Behind every non-single blogger, there’s another person—probably a better person—behind him or her who somehow is able to put up with hours and hours of alone time while the blogger stares at the computer screen, tapping out words meant to save the world from itself. If you’re married or in a relationship, and you’re reading this, you probably know what I’m talking about.
In my case, that person is Alexandra, who married me last week.
This is us at a friend’s wedding earlier this year:
I met Alex only nine months after returning from Iraq. We were in a grad school class together, at the University of Texas at Dallas. At the time, neither of us were in great places. I was still having trouble with crowds, nightmares, and sleep, and she was in the process of ending a previous marriage--while working on a Ph.D. at the same time.
Alex and I had completely opposite backgrounds: She was from the Transylvanian hills of Romania and already had a law degree from Babes-Bolyai University in Cluj. But she had also grown up under Ceausescu during the death throes of Communism, living through food shortages, repression, and the revolution of 1989. When she finally moved to the U.S. in 1999, she spoke a number of languages at the time, but English wasn’t one of them.
I, on the other hand, grew up in Louisiana, watched too many movies, played cops and robbers, and joined the Army. I only vaguely remembered seeing the bloodied face of Ceausescu on the evening news in December 1989—when I was in sixth grade—after he and his wife were executed for their crimes against the Romanian people following their capture and a short "trial."
Here’s us when we were kids—me in my driveway in Shreveport, and Alex behind the Iron Curtain in Romania:
When I met Alex, we found that we had one thing in common: Utter contempt for George W. Bush. For that reason, she invited a few of us from class over to her apartment to watch the first debate between Bush and Kerry over some drinks. I found her irresistible, but, knowing her current situation, I felt I should keep some distance. Plus, I had no reason to believe the feeling was mutual.
Either way, when she offered to host another get-together during the second Bush-Kerry debate several weeks later, I was the only one who showed up. Lucky for me.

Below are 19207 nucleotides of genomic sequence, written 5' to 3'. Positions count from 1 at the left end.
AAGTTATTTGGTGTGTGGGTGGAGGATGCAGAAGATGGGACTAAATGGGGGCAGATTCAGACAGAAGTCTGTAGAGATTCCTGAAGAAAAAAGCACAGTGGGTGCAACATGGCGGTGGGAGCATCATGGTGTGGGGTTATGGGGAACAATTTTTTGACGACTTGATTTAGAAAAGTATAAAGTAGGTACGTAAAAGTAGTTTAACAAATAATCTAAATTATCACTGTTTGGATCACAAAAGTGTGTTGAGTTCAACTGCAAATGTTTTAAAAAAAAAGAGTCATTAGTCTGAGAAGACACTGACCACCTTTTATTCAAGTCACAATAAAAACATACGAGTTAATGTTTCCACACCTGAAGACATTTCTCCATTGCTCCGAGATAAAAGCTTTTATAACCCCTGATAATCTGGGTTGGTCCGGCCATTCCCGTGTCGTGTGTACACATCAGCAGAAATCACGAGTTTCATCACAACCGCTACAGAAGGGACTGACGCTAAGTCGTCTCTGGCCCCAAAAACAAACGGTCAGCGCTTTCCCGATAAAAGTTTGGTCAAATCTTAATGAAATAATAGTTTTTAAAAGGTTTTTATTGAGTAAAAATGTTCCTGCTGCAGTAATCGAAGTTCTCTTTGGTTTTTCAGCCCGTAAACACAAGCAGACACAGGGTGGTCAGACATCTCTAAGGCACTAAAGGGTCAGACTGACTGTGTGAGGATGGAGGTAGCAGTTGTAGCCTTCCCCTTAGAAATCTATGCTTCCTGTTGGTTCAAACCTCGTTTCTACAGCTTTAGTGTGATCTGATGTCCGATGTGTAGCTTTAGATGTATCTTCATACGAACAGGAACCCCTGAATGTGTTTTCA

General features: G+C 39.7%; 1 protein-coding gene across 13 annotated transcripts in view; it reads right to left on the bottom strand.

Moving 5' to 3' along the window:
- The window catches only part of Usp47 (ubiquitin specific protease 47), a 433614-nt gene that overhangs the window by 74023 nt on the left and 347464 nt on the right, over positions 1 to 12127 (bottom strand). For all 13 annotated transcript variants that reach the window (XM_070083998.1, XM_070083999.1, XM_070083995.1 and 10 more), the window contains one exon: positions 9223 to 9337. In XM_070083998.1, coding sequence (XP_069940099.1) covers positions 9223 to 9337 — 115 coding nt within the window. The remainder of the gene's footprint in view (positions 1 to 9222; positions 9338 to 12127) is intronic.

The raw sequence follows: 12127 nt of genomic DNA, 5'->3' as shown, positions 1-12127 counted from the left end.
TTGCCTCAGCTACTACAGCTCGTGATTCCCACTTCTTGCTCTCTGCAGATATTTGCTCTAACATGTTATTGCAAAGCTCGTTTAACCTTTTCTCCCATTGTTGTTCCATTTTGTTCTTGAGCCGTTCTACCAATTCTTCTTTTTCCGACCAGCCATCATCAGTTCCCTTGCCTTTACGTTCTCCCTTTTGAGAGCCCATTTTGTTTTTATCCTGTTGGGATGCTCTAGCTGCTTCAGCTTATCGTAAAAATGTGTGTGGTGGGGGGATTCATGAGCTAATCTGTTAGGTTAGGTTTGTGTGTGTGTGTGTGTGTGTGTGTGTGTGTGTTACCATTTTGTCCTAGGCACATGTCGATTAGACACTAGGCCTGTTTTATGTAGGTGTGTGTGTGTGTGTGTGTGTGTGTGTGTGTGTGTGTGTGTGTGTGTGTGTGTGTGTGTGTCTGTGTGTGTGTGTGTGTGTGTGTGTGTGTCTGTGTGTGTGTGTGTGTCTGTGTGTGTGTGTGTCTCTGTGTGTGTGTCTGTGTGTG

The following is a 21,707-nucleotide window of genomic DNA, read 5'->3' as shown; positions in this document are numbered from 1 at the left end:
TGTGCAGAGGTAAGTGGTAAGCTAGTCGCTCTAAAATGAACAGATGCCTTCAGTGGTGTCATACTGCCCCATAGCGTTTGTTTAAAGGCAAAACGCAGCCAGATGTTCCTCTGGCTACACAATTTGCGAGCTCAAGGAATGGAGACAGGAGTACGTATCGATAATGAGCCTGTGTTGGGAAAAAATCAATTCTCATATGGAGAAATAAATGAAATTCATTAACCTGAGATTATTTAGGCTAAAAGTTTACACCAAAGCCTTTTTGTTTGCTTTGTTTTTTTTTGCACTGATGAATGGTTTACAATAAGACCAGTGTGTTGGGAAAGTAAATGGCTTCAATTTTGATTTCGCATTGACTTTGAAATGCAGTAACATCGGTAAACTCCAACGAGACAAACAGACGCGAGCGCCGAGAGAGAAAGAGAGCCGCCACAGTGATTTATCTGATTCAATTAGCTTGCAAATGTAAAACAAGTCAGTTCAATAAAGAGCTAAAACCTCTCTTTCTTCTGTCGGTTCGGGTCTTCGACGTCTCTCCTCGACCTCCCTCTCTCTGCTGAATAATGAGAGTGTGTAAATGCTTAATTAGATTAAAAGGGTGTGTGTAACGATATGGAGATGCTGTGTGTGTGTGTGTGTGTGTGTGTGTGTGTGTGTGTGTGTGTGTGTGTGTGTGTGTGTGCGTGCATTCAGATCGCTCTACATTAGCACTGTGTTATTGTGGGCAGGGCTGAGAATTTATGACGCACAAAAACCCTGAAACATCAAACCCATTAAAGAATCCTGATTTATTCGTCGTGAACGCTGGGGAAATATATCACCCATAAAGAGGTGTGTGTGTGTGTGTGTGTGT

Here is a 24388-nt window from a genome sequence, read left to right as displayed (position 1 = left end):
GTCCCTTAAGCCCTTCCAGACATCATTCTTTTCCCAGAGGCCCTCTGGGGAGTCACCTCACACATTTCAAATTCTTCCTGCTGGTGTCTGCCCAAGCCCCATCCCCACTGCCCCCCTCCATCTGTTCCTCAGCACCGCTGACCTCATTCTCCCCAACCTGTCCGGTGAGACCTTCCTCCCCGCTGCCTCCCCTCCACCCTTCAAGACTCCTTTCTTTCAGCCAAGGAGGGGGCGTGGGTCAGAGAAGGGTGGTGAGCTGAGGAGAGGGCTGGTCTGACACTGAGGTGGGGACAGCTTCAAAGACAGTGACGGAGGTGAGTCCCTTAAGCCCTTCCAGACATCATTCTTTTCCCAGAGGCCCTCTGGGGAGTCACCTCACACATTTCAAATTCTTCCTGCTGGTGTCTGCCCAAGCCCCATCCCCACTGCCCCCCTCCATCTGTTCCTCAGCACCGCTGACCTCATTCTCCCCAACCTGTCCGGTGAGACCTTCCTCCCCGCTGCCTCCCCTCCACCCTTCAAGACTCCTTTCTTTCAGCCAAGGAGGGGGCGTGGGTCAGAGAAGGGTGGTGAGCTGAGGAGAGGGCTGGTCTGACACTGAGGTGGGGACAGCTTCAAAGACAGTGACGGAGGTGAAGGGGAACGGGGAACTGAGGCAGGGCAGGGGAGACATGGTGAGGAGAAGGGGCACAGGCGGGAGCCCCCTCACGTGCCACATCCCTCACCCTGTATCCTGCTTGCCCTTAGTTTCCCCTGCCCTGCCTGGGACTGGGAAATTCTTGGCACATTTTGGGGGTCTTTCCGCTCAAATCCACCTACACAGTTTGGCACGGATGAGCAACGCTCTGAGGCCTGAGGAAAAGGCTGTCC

We moved in together a few months after that. She was beside me when the war in Iraq hit me extra hard at my parents’ house on Christmas 2004. She nursed me back to health after I had shoulder surgery in early 2005 and she freaked out and rushed to the hospital when I told her I was going to have an emergency appendectomy in 2006. She took me to Transylvania to meet my future in-laws a couple of years ago, and she’s the only person in my life who’s proven capable of carrying me through the transition from war, through school, to becoming a relatively functional civilian.
But part of that process for me has been to write out a lot of what’s on my mind. And that’s clearly taken a toll on our relationship. In fact, until recently, I hadn’t gone to sleep before midnight in years. Since summer 2004, I’ve stayed up at night. I write and I write and I write—typically between midnight and 4 AM. That’s how I wrote my book. It’s therapy.
For some reason, Alex has remained patiently supportive. She didn’t complain when we lived in an apartment in which our desktop was in the same room as our bed. . .and I stayed up all night trying to meet publisher-set deadlines. And even after we moved into a larger apartment, she still went to sleep alone at night, more often than not, to the sound of tapping keys in the other room.
Even when the book was done, and I was blogging on and off, my full-time work with VoteVets picked up and I began working odd hours: Taking phone calls at midnight, traveling to and from D.C. and New York, and still writing. It has frayed our relationship at times, but she’s never explicitly held it against me.
I don’t know why she does it. (Unless she just really hates George W. Bush that much.) Even more surprising, when I dropped a surprise proposal on her last December, she said yes.
This is us, seconds after it happened:
We sealed the deal in Key West last Tuesday, just the two of us.
So anyway, I guess this post is sort of a public thank you to my beautiful wife for being there for me throughout the last four tumultuous years. She is my rock. She is smarter than me, she is more sensitive than me, and she is a better person than me.
And I couldn’t be happier now that we’re married.